In mid-August, OSK enterprises Sevmash, Admiralty Wharves, and Zvezdochka said they would soon be forced to cease work unless the Defense Ministry signed contracts with them.  Putin, Sechin, and Serdyukov met and launched a special interdepartmental commission to set prices for the Navy’s remaining 40 billion rubles in GOZ contracts.  And, according to Kommersant, everyone was once again reassured that all contracts would be completed in two weeks.

And it’s not just all ICBMs, ships, and submarines . . . Kommersant wrote that the Defense Ministry eschewed contracts for 24 or more MiG-29K and more than 60 Yak-130 trainers at MAKS-2011.

So what does the mid-year GOZ picture look like? 

The president and prime minister have fumed and set a series of deadlines, not met thus far.  And the defense minister and deputy prime ministers have assured them they would meet each deadline in turn. 

More interesting, and somewhat unnoticed, is the fact that the prime minister and defense minister (among others) seem to be consistently working from different sets of numbers on the size of the GOZ, and how much has been placed under contract.  The GOZ hasn’t captured this kind of leadership attention at any time in the past 20 years.

Producers are being honest when they say late state contracts mean they can’t do anything (or at least what the Defense Ministry wants them to) in what remains of the year.

Picking up the pieces of GOZ-2011, and trying to put GOZ-2012 on a better footing will occupy the rest of this year.

Lost in everything is what will the Russian military get eventually by way of new hardware, and when will they get it?  And how good will it be?

Solomonov on Need for Increased Missile Production

MIT General Designer Yuriy Solomonov told Interfaks yesterday Russia needs to increase intercontinental ballistic missile production in the coming years to preserve its strategic nuclear forces (SYaS or СЯС).  See a more complete version of his remarks at Arms-expo.ru.  He said:

“We have two years at our disposition to be in a condition, proceeding from implementation of the production preparation program, to get all cooperation ready for the possibility of manufacturing a large quantity of products.  Many times more than have been made previously.”

He said Russia has produced 6-10 missiles per year over the last ten years.  And he acknowledged that plans for increased production volume may not be fulfilled:

“All this rests, with respect to corporate enterprises, on resolving the task of allocating them investment.  And the regulatory-technical base — the way officials interpret it — doesn’t allow for resolving this task.  If it isn’t resolved, it’s possible to say unequivocally that the task of significantly increasing the volume of products delivered by 2013 won’t be fulfilled either.”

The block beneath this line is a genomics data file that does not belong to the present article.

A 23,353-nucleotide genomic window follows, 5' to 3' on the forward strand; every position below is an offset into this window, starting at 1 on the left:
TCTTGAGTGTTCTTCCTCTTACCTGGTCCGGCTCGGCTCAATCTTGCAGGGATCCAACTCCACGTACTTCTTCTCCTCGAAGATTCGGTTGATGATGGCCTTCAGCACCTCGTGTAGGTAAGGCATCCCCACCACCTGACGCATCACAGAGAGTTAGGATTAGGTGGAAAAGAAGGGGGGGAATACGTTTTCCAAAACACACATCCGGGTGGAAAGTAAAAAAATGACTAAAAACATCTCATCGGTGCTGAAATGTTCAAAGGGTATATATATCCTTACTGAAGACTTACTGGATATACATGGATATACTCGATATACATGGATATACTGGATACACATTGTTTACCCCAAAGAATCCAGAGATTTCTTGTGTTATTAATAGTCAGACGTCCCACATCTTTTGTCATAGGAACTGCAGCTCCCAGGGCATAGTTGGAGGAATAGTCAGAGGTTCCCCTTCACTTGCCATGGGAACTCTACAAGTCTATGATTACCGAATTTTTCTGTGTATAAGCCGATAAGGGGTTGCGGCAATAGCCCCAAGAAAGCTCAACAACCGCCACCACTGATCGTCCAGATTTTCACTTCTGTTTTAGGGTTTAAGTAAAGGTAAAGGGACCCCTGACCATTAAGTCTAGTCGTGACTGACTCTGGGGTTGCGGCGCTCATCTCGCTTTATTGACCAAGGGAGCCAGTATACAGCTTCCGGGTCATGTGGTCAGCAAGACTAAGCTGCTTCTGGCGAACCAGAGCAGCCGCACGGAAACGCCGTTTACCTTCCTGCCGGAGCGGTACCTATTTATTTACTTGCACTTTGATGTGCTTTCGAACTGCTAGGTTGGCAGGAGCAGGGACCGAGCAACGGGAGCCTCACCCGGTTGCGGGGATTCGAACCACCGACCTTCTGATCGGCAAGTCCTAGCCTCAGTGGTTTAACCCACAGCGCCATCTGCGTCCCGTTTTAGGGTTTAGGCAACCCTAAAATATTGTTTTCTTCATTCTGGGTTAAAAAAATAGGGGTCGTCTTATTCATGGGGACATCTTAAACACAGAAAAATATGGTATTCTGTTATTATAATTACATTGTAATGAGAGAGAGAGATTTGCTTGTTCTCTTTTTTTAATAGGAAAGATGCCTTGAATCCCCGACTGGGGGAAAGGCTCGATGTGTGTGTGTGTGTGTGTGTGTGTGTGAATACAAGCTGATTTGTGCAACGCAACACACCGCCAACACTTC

So he’s saying the reluctant state will need to invest in Votkinsk and its component suppliers?

Solomonov notes that the Votkinsk plant, manufacturer of the Topol-M and RS-24 ICBMs, produced up to 120 Pioner (SS-20) medium-range missiles a year between 1980 and 1987.  He says:

“It follows from this that the production capabilities of the factory undoubtedly allow it to realize, proceeding from this potential, production of a substantially larger quantity of missiles than in the preceding ten years.”

Solomonov and Bulava

Bulava designer Yuriy Solomonov seems to have come out from underground now that the Bulava SLBM has some successes under its belt.

Yesterday the Russian media carried excerpts from a soon-to-be-published interview with Igor Korotchenko’s Natsionalnaya oborona

Solomonov already has a book about his adventures in missile design to his credit.  The only thing that’s changed is the Bulava program seems to be righting itself.

Solomonov said, not surprisingly, that the Bulava’s warheads are ready, and he expects the missile to stay in the inventory until 2050.

He expects Votkinsk to ramp up for Bulava production.  He noted that, for a facility that produced 100 missiles a year in Soviet times, “Now there isn’t any kind of problem from the point of view of organizing the technological process and organizing people for this task.”

Solomonov said Borey-class SSBN Yuriy Dolgorukiy will begin (like Dmitriy Donskoy did) with a surface test launch.  But he doesn’t rule out that this could be changed to a submerged launch.  The tentative date is 17 December.